Evan Mecham, a firebrand conservative who served 15 months as Arizona's governor before a dramatic impeachment trial removed him from office in 1988, died Thursday, a former aide said. He was 83.
Mecham (pronounced Meek-um) had been in deteriorating health with Alzheimer's disease for years and was at the Arizona State Veteran Home in Phoenix until recent weeks, when he went into hospice care, said state Sen. Karen Johnson, who was Mecham's aide while he was governor.
"I just think Evan was a visionary, perhaps a little bit ahead of his time for some people, and a great, great patriot and constitutionalist," Johnson said. "He had such a drive to return states' rights to Arizona and the country."
Mecham, a millionaire automobile dealer who served in the Arizona Senate for two years in the 1960s, ran for governor four times before winning a three-way race in November 1986 with 40% of the vote.
Some said Mecham, a Republican, brought out the worst in Arizonans: racism, bigotry, intolerance. After taking office in January 1987, Mecham rescinded a Martin Luther King Jr. state holiday, saying its creation had been illegal.
In addition to canceling the holiday, Mecham said working women caused divorce and that he saw nothing wrong with calling black children "pickaninnies."
Others called him one of the last politicians gutsy enough to stand up for traditional family values and turn the state from liberal government interference. Mecham said his primary goal was to "return government to the people."
Mecham became the first U.S. governor to be impeached and removed from office in 59 years when, in April 1988, the state Senate convicted him of obstructing justice and misusing $80,000 in state funds allegedly funneled to his Pontiac dealership to keep it afloat. Secretary of State Rose Mofford, a Democrat, became acting governor.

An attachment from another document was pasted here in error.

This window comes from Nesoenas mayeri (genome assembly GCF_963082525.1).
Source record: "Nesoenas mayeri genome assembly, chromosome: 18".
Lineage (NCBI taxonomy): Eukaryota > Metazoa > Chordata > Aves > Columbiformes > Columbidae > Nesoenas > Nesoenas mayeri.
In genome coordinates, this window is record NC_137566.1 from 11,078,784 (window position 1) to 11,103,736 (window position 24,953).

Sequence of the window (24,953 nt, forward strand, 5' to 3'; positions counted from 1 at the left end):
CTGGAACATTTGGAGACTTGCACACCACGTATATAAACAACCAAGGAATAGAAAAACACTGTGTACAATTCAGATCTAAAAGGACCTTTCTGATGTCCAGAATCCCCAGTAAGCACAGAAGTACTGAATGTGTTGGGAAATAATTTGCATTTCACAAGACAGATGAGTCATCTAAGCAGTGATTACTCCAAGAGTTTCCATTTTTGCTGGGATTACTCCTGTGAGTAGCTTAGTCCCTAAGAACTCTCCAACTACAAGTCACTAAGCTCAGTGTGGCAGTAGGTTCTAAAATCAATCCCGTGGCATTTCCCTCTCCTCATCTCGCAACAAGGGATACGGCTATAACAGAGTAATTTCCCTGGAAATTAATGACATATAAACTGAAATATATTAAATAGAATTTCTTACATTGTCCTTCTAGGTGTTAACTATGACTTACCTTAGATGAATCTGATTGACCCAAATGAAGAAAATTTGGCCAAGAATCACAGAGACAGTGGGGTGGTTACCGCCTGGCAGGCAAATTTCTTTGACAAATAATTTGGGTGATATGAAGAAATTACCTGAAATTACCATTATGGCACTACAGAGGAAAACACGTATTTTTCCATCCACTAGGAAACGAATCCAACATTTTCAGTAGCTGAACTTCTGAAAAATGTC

Mecham said the funds were the proceeds of his inaugural ball, which had been intended as campaign contributions. He said it was his money to spend as he saw fit, except for political purposes.
In his 1988 book "Impeachment: The Arizona Conspiracy," Mecham claimed the real reason he was impeached and convicted was "pure and simple raw political power exercised by those groups who wanted to remain in control."
Mecham's demise as governor began in January 1988 when allegations that he had concealed a $350,000 campaign loan led to a state grand jury indictment on six felony charges of fraud, perjury and filing false documents. Weeks later, more than 300,000 signatures were certified on a petition for a recall election and the vote was set for May 17.
But the Legislature moved so swiftly the recall was never held. On Feb. 5, the House voted 46 to 14 to impeach Mecham and later approved charges in connection with the $350,000 loan, the $80,000 protocol fund loan and an alleged effort to stop the investigation of a death threat against a former Mecham lobbyist.
The Senate dismissed the campaign-loan coverup charge, but on April 4 it voted 21 to 9 to convict Mecham on the death-threat obstruction charge, removing him from office. The Senate also convicted him of the charge involving the $80,000 protocol fund.
Two months after his impeachment, Mecham was acquitted in criminal court of six felony counts of violating campaign finance laws related to the $350,000 loan.
Through it all, Mecham maintained that he was the victim of a conspiracy.
"I was in their way when I came in and followed through on my campaign promises," Mecham said in a 1998 interview with the Associated Press. "It didn't take me too long to find out how this state operated."
On the anniversary of his impeachment conviction in 1990, Mecham announced that he would run for governor again -- his sixth and last time. After he lost in the GOP primary, Mecham briefly tried publishing his own newspaper, then concentrated on varied business interests.
Mecham was born May 12, 1924, in Duchesne, Utah, one of six children in a Mormon family that lived on a country farm. A fighter pilot during World War II, he was shot down over Europe in March 1945 and spent 22 days as a prisoner of war.
When he returned home, he married and began selling cars to put himself through college. He attended Utah State University and Arizona State University but did not earn a degree.
Survivors include his wife, Florence, and seven children.